• You linked to two opposing articles. One that tries to narrowly define unit testing and then Cedric's critique of that article. I'm interested, what exactly did you mean? Do you just think that the *term* "unit test" is becoming irrelevant or the actual act of writing unit tests?
  • by vidnet (580068) on Wednesday September 14, 2005 @06:18PM (#13561823) Homepage
    simplify testing by exploiting Java 5's annotation feature

    Like JTiger [jtiger.org] has done for ages?

  • by CryBaby (679336) on Wednesday September 14, 2005 @06:18PM (#13561826)
    Looks like JUnit4 is adopting most of its ideas from TestNG [testng.org]. This is good, as JUnit feels highly constrained and somewhat crippled compared to TestNG, but why even bother with JUnit4? TestNG can run JUnit tests unaltered [theserverside.com], so backwards compatibility isn't really an issue.

    Unless JUnit is going to add quite a few more features, it still won't be nearly as flexible as TestNG. I think the JUnit developers are stuck on this idea of independent tests, which certainly has its merits but ends up excluding a lot of powerful options or forcing you to use ugly workarounds.

    TestNG is more of an all-purpose testing framework, equally adept at unit testing as well as higher level functional testing. As a developer, I want to be able to test things in whatever way fits the task at hand. For instance, sometimes it's easier or arguably makes more sense to test a multi-step process (say, user registration and verification) in a defined order. This is possible with JUnit, but it definitely goes against the grain of the framework, which does not support test dependencies and therefore doesn't support ordered tests. I don't appreciate being penalized by a framework because its developers have a very specific concept of "pure" unit testing.

    Perhaps I should elaborate: I'm sure the JUnit developers know far more about unit testing that I do, but I want to write more than just unit tests. I'm perfectly happy to admit to writing functional and acceptance tests (and even tests that talk to a real database) in addition to true, pure unit tests. I understand why the differences should be recognized, but the fact remains that JUnit simply does not accomodate a broader view of testing.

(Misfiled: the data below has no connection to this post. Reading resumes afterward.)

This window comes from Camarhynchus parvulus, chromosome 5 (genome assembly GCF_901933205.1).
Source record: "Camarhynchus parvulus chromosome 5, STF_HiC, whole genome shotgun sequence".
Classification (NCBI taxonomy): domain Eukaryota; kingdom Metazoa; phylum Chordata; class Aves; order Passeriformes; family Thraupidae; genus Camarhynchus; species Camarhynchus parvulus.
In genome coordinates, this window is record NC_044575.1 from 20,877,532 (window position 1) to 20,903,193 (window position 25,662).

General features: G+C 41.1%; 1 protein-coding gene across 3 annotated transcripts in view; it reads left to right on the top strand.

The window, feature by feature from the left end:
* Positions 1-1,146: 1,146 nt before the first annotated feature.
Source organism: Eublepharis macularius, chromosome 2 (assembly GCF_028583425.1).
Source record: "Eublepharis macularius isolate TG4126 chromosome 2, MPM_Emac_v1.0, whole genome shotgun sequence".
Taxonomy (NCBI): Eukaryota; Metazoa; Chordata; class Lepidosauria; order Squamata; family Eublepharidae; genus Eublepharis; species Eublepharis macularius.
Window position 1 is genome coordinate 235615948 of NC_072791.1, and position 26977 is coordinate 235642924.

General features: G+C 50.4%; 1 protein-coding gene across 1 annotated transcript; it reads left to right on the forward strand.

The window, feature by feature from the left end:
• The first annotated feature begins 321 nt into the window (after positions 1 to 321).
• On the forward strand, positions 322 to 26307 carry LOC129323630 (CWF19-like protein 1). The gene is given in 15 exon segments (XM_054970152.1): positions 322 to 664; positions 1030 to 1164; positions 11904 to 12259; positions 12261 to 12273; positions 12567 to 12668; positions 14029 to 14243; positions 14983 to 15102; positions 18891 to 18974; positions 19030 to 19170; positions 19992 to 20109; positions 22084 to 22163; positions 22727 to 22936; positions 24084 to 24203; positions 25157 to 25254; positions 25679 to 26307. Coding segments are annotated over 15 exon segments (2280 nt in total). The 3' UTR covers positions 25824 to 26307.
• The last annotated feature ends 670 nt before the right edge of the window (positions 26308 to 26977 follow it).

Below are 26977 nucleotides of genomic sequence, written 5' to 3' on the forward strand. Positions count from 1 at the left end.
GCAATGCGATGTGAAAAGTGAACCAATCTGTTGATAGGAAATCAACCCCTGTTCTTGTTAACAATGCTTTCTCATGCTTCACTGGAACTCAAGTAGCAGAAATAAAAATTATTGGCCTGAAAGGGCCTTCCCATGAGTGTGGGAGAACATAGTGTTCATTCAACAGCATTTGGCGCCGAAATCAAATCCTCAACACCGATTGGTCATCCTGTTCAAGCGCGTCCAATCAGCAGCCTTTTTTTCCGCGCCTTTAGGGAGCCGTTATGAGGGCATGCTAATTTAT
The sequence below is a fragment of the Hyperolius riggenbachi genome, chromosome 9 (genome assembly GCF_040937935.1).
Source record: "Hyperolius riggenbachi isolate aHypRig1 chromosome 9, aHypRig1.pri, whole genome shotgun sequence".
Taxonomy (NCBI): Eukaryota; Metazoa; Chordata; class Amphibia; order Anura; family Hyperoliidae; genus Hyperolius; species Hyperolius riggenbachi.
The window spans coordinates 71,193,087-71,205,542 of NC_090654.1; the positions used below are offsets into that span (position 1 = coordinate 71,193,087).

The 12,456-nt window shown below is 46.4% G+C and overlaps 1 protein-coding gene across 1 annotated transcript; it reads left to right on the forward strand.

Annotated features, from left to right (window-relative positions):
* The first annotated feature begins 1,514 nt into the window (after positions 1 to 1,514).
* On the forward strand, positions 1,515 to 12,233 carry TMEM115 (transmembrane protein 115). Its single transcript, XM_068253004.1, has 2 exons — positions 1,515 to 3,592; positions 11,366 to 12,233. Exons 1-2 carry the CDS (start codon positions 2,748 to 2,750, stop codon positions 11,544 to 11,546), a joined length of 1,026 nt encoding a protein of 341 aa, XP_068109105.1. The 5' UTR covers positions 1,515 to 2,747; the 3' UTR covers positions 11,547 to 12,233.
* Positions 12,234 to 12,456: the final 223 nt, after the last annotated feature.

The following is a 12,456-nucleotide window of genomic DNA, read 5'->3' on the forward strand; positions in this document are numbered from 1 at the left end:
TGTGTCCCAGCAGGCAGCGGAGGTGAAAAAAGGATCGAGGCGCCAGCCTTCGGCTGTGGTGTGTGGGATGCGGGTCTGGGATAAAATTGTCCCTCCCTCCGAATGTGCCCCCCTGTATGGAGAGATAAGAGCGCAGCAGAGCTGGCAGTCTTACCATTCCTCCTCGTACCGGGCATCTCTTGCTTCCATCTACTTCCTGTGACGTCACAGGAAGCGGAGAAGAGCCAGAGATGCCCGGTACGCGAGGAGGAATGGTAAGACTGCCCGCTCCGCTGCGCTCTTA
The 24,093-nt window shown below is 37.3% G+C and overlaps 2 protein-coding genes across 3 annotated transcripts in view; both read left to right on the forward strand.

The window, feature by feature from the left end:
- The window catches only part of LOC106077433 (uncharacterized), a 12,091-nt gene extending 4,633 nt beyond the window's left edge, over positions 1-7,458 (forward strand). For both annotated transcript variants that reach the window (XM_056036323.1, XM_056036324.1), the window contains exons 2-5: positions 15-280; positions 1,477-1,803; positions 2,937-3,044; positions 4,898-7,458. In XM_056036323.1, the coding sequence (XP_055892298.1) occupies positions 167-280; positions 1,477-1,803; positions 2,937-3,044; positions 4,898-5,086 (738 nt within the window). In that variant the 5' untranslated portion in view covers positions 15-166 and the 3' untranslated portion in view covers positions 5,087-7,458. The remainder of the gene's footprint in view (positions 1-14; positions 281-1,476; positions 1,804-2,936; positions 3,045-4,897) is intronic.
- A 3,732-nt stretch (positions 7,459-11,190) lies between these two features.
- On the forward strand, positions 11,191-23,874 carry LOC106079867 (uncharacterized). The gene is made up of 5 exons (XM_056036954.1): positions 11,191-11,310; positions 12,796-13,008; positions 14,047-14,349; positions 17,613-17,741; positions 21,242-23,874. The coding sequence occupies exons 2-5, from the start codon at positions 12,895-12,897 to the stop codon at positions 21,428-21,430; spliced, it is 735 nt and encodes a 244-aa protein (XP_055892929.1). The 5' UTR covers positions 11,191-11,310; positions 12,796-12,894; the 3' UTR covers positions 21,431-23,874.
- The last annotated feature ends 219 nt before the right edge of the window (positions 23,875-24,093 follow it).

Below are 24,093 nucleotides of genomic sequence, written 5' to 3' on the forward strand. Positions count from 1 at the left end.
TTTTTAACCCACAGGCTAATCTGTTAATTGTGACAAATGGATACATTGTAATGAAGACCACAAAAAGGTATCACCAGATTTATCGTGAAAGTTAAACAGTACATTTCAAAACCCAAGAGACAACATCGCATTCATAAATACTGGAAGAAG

I hate to be critical of something that's brought so much improvement to how we write code (JUnit), but I think we've all learned a lot about unit and other types of testing and it's time to move on to something that embodies those lessons.
    • as soon as I saw you had to create a freaking XML file I stopped reading. eclipse can run junits without all the xml junk. java and XML don't require each other!
      • Yeah, I can understand why a lot of Java programmers have formed a deep-seated hatred of XML ;-).

        I think there are places where XML makes sense and places where it doesn't. Overall though, I share your bias because it all adds up.

        Having said that, TestNG's configuration file is almost trivial, especially compared to the XML I'm sure you already deal with if you're using any kind of frameworks, O/RM or any J2EE stuff.

        Technically, TestNG does not even require an XML file - but I've found that in practic
  • Don't annotations use reflection?
  • Check this paper (Score:5, Interesting)

    by gustgr (695173) <rondina@gmail . c om> on Wednesday September 14, 2005 @07:00PM (#13562186) Homepage
    Some of my professors have developed a tool to help structual testing. JaBUTi (Java Bytecode Unterstanding and Testing) can test java applications and components even it the original java source code isn't available. It is possible to do the structural test through several approachs, like control-flow (all-nodes, all-edges) and data-flow (all-uses, all-potential-uses).

    I have used this tool during some time and it is amazing. It generates graphs of the code you are testing and it can be integrated with junit.

    Check this paper for more details: http://portal.acm.org/citation.cfm?id=1072118.1072 131 [acm.org]